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This is a generalized question that I've run up against several times. I am at a loss in understanding what is different from a "gaming" keyboard when compared to a typical keyboard, and why this causes issues with KVM switches. To narrow the question a bit, I am looking specifically at gaming keyboards that don't require the installation of specialized software to make use of them.

My specific problem is that I own a Corsair K95 Platinum RGB keyboard and am using it through a StarTech SV231DPUA KVM switch. The KVM hotkey sequence for switching between computers is tapping the Scroll Lock button twice in rapid succession and then pressing another key to select a computer. Regular keyboards work fine. My previous gaming keyboard (Logitech) also worked fine. No issues whatsoever. But my K95 does not trigger this functionality and I can't figure out why.

I loaded up a Keyboard Event Viewer from the internet and confirmed that the key codes all appear to be identical between the three keyboards, so I would assume the KVM switch would see these characters in the very same manner regardless of the keyboard being used. Clicking the Scroll Lock key generates the same output on the K95 as it does my other keyboards.

Can anyone explain what the technical difference is with the K95 -- or gaming keyboards in general -- that contributes to this behavior? Everything else seems to work great through the KVM.

  • I'm not knowledgeable enough to know exactly why, but I suspect it is something to do with the keyboard needing to be in BIOS mode for the KVM to be able to see the key presses. See this article: simonfredsted.com/1776 – Sam Forbis Jun 8 at 15:12
  • Did this keyboard require a special driver? Keep in mind that those key events go through multiple layers of translation between the physical USB input and the web JS code. – user1686 Jun 8 at 15:14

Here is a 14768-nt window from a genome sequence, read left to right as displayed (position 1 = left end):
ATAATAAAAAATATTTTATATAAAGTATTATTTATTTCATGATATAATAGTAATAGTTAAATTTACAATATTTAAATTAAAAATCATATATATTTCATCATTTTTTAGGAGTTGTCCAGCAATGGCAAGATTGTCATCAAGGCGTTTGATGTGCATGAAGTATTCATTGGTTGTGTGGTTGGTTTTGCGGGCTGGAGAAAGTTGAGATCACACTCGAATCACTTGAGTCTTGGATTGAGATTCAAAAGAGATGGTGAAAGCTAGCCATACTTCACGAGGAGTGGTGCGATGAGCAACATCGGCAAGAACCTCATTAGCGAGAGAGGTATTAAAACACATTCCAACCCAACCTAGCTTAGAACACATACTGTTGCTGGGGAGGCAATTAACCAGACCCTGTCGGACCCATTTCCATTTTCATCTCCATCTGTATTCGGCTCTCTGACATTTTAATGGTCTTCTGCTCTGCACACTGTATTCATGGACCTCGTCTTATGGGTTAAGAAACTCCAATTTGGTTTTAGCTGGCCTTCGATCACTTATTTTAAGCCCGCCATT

• Thanks for the comments. (A) I thought I saw the same behavior in BIOS mode as well, but will check again and confirm. (B) This keyboard does not require any special drivers, although there is an optional interface you can install if you choose to. – Patrick Kelly Jun 8 at 15:19
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The USB keyboard protocol is limited to 6 keys pressed simultaneously + 3 modifier keys. To bypass this limitation, some keyboards report to computer as a USB hub with multiple keyboards connected to it.

If your KVM switch was just directly passing through its USB port to the active computer, it would work fine, but this approach has two disadvantages:

  • You can't switch computers using keyboard shortcuts because hub doesn't interact with the keyboard, or whatever else is connected to USB.
  • Switching between computers disconnects USB device from one computer and connects it to the other. This will trigger USB (dis)connection sounds and may cause a short delay until devices start working after the switch.

To solve these problems, switches take over keyboard communication and pretend to be a permanently connected keyboard for each computer. Keystrokes are passed through to active computer or intercepted if they're recognized by the KVM as a special command.

For this feature to work, the connected device must actually be a keyboard - KVM doesn't implement complete USB protocol including hub support. So if the keyboard reports as a hub, the KVM may not know what to do with it.

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  • Thank you! This is very likely the issue I am facing. I am using a Windows 10 machine, and when I look in the Device Manager, it appears that a new USB Composite Device shows up when I plug in my K95. – Patrick Kelly Jun 8 at 21:32

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